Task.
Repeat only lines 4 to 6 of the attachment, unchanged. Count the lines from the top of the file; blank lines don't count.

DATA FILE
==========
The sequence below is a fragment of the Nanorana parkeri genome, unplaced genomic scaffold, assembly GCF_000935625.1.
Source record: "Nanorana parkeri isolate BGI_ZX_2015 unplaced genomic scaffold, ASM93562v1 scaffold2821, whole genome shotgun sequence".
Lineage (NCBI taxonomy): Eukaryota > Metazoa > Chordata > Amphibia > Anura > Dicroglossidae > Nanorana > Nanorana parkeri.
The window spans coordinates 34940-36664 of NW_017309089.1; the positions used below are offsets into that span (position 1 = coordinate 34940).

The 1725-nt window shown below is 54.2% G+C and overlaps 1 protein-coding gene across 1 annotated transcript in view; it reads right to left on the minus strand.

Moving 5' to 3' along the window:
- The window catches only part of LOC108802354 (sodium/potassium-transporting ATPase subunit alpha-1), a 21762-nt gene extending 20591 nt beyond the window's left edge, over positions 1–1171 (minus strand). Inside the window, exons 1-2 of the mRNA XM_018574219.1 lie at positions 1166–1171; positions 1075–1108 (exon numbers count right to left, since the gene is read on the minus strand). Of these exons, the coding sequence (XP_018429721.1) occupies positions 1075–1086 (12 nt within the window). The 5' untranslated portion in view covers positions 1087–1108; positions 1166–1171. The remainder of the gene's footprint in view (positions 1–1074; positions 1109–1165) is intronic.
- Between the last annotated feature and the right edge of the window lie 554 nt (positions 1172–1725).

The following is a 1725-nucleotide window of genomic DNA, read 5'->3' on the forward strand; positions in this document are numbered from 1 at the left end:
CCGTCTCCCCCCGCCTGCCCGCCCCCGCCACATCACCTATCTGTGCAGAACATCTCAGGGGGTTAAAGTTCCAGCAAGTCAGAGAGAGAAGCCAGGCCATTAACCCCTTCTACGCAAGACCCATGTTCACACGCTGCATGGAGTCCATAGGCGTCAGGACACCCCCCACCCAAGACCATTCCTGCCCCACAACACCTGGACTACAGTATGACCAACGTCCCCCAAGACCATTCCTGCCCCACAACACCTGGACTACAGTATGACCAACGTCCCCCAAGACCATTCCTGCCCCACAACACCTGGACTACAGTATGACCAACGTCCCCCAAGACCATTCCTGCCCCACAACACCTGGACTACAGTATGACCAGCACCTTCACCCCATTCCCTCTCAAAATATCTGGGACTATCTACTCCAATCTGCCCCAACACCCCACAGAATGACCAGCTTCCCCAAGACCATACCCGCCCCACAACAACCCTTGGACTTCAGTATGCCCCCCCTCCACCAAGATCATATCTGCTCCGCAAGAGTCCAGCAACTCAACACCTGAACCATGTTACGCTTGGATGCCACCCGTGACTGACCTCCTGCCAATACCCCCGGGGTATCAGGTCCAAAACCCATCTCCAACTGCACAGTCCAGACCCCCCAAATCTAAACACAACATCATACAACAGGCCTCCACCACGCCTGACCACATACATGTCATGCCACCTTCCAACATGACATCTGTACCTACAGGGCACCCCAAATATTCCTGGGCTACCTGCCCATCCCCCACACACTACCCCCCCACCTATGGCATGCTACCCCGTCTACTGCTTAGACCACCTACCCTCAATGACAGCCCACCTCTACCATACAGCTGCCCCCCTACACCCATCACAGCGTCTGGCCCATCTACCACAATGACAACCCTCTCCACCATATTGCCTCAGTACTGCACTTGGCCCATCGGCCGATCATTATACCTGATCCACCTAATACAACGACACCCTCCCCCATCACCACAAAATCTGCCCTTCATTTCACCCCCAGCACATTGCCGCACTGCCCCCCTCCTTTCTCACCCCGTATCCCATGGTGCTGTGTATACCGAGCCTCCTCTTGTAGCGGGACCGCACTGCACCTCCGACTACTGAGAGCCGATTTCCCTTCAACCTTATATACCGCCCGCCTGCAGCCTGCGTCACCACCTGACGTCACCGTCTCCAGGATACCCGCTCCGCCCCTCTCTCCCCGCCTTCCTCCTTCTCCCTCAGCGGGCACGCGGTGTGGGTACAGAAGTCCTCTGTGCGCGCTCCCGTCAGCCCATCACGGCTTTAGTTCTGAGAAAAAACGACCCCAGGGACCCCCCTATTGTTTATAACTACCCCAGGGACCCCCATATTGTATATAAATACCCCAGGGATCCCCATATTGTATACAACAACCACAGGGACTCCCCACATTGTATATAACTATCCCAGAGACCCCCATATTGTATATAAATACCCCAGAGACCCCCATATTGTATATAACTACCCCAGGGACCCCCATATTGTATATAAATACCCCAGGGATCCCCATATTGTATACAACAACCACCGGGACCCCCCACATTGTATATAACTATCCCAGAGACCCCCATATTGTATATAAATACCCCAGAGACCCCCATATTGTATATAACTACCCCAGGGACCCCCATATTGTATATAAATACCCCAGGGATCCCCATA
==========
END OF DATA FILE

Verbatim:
The window spans coordinates 34940-36664 of NW_017309089.1; the positions used below are offsets into that span (position 1 = coordinate 34940).

The 1725-nt window shown below is 54.2% G+C and overlaps 1 protein-coding gene across 1 annotated transcript in view; it reads right to left on the minus strand.

Moving 5' to 3' along the window: